Though fans and nonfans of internationally known wildlife enthusiast Steve Irwin had been predicting his demise for quite some time (how long can one tempt the leviathan without a bit of bad luck?), his death on September 4 came as a shock. Especially shocking was the way he was killed: impaled by a stingray, a generally nonaggressive creature. There is nothing amusing in such an irony.
I know nothing of Irwin’s faith commitments. I do know that he mentioned God on more than one occasion on The Crocodile Hunter, his show on the Animal Planet network. And I know from watching his show and following his work as a conservationist and director of the Australia Zoo that he had a genuine love for God’s creation.
Irwin, known for creeping dangerously close to crocodiles, was once asked what he wanted to be most remembered for. He replied, “Passion and enthusiasm.” Anyone who paid more than 30 seconds of attention to Irwin knows that he was never short on either. His love for his work often made him appear borderline weird.
He once said that he felt he was put on this earth with a specific mission—the preservation of wildlife. This was his calling, his vocation, and he attacked it with the kind of fervor that made the most apathetic viewer less so. Irwin’s passion made me question how much passion I have for my own work, and whether I show my love for my work in how I work.
Work is what most of us spend the majority of our lives engaged in. The way we perform our work reveals to others what we think about our calling in life and how it does or does not reflect the goodness of God. As Christians, a body of people charged with the mission of making Jesus visible, do our lives reflect one of the central claims of Christianity: that creation, despite its fallenness, is good and, because of its fallenness, continues to groan for completion (Rom. 8:22-23)?
In this regard, I see Irwin’s life to be (intentionally or not) an eschatological witness—a witness to the way the world was created, was meant to be and will one day be again. He did not treat animals the way many animal rights advocates desire; that is, he did not leave them to their own devices or think: if they become extinct, then so be it. He took a more biblical approach: he recognized them not only as our kin but as our covenant partners (in terms of the Noahic covenant). He did not simply let creatures be; he intervened on their behalf because he recognized the beauty, the goodness and the mystery found within all of creation. He saw animals as fellow creatures that, precisely because they are under our domain, require our care.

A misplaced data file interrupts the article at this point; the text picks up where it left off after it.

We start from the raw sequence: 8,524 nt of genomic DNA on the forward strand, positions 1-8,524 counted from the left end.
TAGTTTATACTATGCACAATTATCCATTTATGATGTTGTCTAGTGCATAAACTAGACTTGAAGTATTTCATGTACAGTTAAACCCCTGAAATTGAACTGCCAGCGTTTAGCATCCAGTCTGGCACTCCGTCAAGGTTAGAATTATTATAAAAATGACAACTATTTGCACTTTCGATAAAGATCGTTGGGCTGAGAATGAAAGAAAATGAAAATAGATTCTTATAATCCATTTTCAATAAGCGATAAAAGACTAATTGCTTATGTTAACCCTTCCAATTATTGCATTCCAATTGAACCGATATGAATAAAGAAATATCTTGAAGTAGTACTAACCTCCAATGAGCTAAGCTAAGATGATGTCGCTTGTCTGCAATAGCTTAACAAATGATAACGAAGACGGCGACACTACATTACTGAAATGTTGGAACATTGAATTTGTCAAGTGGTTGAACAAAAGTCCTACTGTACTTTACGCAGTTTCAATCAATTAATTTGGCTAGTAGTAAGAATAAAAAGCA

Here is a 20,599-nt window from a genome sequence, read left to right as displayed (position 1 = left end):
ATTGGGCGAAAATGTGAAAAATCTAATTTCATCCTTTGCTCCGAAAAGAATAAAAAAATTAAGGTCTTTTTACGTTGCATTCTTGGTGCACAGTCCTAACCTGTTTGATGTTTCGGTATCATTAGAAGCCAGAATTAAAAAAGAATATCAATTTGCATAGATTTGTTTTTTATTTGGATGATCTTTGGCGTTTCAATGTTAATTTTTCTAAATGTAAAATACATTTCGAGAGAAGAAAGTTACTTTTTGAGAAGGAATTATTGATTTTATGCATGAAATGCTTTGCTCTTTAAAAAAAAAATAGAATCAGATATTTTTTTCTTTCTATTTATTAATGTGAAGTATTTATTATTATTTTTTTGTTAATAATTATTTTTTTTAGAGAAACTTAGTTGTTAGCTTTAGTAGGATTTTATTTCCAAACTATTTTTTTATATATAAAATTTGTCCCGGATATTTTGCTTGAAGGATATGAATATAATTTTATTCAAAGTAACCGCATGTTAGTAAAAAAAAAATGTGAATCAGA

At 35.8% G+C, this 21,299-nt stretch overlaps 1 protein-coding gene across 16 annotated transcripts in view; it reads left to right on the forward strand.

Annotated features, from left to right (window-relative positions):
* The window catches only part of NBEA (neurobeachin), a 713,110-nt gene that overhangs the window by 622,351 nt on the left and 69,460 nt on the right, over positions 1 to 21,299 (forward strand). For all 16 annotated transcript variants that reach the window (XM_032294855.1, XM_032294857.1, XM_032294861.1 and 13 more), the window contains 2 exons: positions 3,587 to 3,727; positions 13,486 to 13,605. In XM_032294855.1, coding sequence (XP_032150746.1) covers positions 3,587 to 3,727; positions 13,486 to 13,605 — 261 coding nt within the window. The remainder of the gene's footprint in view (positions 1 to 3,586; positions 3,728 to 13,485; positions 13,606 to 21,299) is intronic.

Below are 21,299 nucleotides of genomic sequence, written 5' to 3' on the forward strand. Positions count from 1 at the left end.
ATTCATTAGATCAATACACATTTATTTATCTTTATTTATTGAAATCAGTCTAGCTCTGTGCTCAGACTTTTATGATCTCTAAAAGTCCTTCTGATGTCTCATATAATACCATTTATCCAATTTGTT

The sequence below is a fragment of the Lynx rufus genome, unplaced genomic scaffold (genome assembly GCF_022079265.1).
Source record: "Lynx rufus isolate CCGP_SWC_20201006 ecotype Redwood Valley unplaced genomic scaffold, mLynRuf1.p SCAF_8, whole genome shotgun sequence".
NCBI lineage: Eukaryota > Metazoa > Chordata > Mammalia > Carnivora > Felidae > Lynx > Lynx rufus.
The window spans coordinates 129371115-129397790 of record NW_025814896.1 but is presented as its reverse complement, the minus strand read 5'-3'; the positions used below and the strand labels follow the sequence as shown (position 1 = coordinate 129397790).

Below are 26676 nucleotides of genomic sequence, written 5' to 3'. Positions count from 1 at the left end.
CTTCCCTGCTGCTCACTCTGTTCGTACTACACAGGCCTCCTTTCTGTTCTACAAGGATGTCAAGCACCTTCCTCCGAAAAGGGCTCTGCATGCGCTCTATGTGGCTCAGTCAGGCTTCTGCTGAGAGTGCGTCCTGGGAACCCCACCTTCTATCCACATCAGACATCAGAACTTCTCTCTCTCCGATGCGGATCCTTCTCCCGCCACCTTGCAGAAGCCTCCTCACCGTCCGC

What kind of Christian could ever be indifferent to the possible eradication of any species? Creation is good or it is not good, and if it is good, then it cannot be good for any part of creation to become extinct.
I do not want to underwrite any sentimentality about animals. Irwin never did. He never imagined that if one spent enough time caring for a crocodile, it would become a pet. He never assumed that creatures would thank him or love him. He loved creatures simply because they were creatures. He loved them, especially the ones that many people regard as vile, because they reflect the mystery of creation. I never questioned the sincerity of his constant labeling of them as beautiful (he often called snakes, crocs, spiders and many other dangerous creatures “beauts”).
Many times as I watched The Crocodile Hunter I recalled Isaiah 11:6: “The wolf shall live with the lamb, the leopard shall lie down with the kid, the calf and the lion and the fatling together, and a little child shall lead them.” When one watched the crocodile hunter in action, it was easy to get the idea that he was just a child. He looked at creation with the eyes of a child—one who could play over the “hole of the asp” and put his “hand on the adder’s den” (Isa. 11:8).
Irwin was killed by one of the very creatures that he loved. The fact that a stingray (a bull ray, to be precise) plunged its spine into his chest while he was filming a documentary should not be lost on us. We live in a post-lapsarian world. No one understood this better than Irwin. All of creation is fallen and awaits redemption. We all pine for that moment when “nothing harmful will take place on the Lord’s holy mountain” (Isa. 11:9). Until then, all we have are glimpses of God’s peaceable kingdom. Steve Irwin provided such a glimpse.